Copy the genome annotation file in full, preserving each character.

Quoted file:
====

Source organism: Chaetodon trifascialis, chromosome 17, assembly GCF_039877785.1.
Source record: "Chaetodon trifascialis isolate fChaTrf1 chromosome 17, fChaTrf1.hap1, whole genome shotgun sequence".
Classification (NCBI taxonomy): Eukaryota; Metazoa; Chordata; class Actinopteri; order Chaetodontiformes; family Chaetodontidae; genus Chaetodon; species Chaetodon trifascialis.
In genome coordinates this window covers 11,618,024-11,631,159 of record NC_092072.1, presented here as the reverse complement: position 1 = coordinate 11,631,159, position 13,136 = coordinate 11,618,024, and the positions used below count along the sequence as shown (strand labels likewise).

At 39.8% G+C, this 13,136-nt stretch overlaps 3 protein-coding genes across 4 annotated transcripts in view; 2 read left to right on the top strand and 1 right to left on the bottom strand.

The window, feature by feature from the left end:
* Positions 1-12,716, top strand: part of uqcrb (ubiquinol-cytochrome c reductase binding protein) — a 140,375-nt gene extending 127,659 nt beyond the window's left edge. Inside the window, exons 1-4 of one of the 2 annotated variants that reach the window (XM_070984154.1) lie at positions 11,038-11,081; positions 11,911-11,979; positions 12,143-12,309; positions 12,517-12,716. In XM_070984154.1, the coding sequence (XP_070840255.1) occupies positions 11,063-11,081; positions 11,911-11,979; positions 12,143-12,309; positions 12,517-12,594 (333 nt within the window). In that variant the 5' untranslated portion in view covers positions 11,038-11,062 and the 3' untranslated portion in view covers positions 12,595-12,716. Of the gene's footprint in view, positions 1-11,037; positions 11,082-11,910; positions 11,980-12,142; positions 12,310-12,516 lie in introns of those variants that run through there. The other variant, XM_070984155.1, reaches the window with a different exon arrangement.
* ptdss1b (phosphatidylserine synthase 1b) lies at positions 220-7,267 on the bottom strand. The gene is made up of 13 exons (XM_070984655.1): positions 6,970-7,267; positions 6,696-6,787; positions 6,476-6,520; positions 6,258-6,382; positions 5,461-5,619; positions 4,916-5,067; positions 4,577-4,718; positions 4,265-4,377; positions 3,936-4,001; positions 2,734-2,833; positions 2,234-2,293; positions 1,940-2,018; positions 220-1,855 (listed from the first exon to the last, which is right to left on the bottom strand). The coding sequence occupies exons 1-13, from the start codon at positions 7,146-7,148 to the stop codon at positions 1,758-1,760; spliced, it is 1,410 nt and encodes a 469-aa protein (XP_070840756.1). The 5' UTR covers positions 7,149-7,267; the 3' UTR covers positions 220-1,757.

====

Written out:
Source organism: Chaetodon trifascialis, chromosome 17, assembly GCF_039877785.1.
Source record: "Chaetodon trifascialis isolate fChaTrf1 chromosome 17, fChaTrf1.hap1, whole genome shotgun sequence".
Classification (NCBI taxonomy): Eukaryota; Metazoa; Chordata; class Actinopteri; order Chaetodontiformes; family Chaetodontidae; genus Chaetodon; species Chaetodon trifascialis.
In genome coordinates this window covers 11,618,024-11,631,159 of record NC_092072.1, presented here as the reverse complement: position 1 = coordinate 11,631,159, position 13,136 = coordinate 11,618,024, and the positions used below count along the sequence as shown (strand labels likewise).

At 39.8% G+C, this 13,136-nt stretch overlaps 3 protein-coding genes across 4 annotated transcripts in view; 2 read left to right on the top strand and 1 right to left on the bottom strand.

The window, feature by feature from the left end:
* Positions 1-12,716, top strand: part of uqcrb (ubiquinol-cytochrome c reductase binding protein) — a 140,375-nt gene extending 127,659 nt beyond the window's left edge. Inside the window, exons 1-4 of one of the 2 annotated variants that reach the window (XM_070984154.1) lie at positions 11,038-11,081; positions 11,911-11,979; positions 12,143-12,309; positions 12,517-12,716. In XM_070984154.1, the coding sequence (XP_070840255.1) occupies positions 11,063-11,081; positions 11,911-11,979; positions 12,143-12,309; positions 12,517-12,594 (333 nt within the window). In that variant the 5' untranslated portion in view covers positions 11,038-11,062 and the 3' untranslated portion in view covers positions 12,595-12,716. Of the gene's footprint in view, positions 1-11,037; positions 11,082-11,910; positions 11,980-12,142; positions 12,310-12,516 lie in introns of those variants that run through there. The other variant, XM_070984155.1, reaches the window with a different exon arrangement.
* ptdss1b (phosphatidylserine synthase 1b) lies at positions 220-7,267 on the bottom strand. The gene is made up of 13 exons (XM_070984655.1): positions 6,970-7,267; positions 6,696-6,787; positions 6,476-6,520; positions 6,258-6,382; positions 5,461-5,619; positions 4,916-5,067; positions 4,577-4,718; positions 4,265-4,377; positions 3,936-4,001; positions 2,734-2,833; positions 2,234-2,293; positions 1,940-2,018; positions 220-1,855 (listed from the first exon to the last, which is right to left on the bottom strand). The coding sequence occupies exons 1-13, from the start codon at positions 7,146-7,148 to the stop codon at positions 1,758-1,760; spliced, it is 1,410 nt and encodes a 469-aa protein (XP_070840756.1). The 5' UTR covers positions 7,149-7,267; the 3' UTR covers positions 220-1,757.